“More jokes!” After D.C. and Warner Bros’ ultra-sombre film debuts left them with box office egg on their faces, the cinematic DCU has been itching, ever gradually, closer to the light, well-received populism of the Marvel house style. Justice League’s most human moment was a Josh Whedon gag; Wonder Woman swung for idealism and fish-out-of-water larks; the trailer for James Wan’s Aquaman suggests a dopey beef-bro underwater odyssey, while Shazam!‘s leans hard on the comedy, and seems to work.
The memo’s gone out: the sillier the better. By that metric, Teen Titans Go! To The Movies is D.C.’s best film yet.
The animated Teen Titans Go! has been running on Cartoon Network since 2013, and To The Movies spins its starry-eyed leap big screen promotion as a hyper-meta story that puts even Deadpool’s wall-breaking to shame. Built around a simple, relatable arc about friendship and self-esteem, the film is basically a 90 minute goof on the whole superhero movie trend. And it’s a blast.
The Titans are the also-rans of the D.C. universe, the adolescent, immature counterweight to the piousness of Justice League’s mommies and daddies. Robin’s their leader (voiced by Scott Menville), and he’s joined by Beast Boy (Greg Cipes), a boombox-sprouting Cyborg (Khary Peyton), alien-syntactical Starfire (Hyden Walch) and Raven (Tara Strong), whose deus ex machina portal powers provide one of the many satisfying running gags.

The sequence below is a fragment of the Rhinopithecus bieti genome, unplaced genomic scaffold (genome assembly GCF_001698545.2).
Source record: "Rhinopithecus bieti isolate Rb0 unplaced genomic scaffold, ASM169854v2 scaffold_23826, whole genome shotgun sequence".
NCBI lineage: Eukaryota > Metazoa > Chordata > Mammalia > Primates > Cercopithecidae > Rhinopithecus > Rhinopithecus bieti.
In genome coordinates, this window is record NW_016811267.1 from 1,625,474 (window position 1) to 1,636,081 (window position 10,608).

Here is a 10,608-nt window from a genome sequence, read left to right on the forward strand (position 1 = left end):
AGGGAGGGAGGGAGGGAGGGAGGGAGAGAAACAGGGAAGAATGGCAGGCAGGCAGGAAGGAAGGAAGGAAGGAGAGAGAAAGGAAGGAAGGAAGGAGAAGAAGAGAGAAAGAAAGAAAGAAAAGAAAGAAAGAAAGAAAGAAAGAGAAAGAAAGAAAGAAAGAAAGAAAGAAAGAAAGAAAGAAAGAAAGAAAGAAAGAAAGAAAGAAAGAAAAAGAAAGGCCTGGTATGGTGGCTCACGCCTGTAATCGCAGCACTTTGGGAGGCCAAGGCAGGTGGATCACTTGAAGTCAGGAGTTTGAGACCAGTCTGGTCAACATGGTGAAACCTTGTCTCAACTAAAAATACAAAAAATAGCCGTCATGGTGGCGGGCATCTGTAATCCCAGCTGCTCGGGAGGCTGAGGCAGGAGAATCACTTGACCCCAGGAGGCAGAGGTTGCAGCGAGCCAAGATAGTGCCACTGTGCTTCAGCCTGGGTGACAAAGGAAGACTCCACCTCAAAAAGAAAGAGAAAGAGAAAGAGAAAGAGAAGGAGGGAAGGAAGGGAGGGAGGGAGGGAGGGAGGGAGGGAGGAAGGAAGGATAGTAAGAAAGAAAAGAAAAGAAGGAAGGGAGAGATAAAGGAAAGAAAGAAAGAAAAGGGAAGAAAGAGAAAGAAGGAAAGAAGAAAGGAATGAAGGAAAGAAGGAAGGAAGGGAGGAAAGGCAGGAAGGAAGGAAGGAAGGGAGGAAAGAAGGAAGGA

The Titans are basically losers and amateurs when it comes to the superhero gig, and Robin’s got a complex about it. Shamed by his sidekick status, and teased by Supes and the rest of the League, Robin’s obsessed with becoming a ‘real hero’. What have all real heroes got? There’s an arch-nemesis first, in the form of Will Arnett’s Deathstroke (sorry, Slaaade), but the most important object in a real hero utility belt: a big, expensive Hollywood movie. And that’s what Robin needs, one with cool effects and explosions and capes billowing in the wind. Dazzled by the sudden attention of studio director Jade Wilson (great on-the-nose naming), Robin goes all in on movie stardom, with or without his team.
Teen Titans Go! To The Movies is an anarchic, free-wheeling, tightly-edited belter of in-jokes, immaturity and catchy upbeat songs. No piece of D.C. canon lore is sacred. Seasoned superhero consumers will get a kick from the dense in-jokes; for the kids, bright, energetic movement and an extended poop joke. How can you not love a movie that’s got Michael Bolton as a keytar-playing space tiger? Conor Smyth
Teen Titans Go! To The Movies is out on wide release.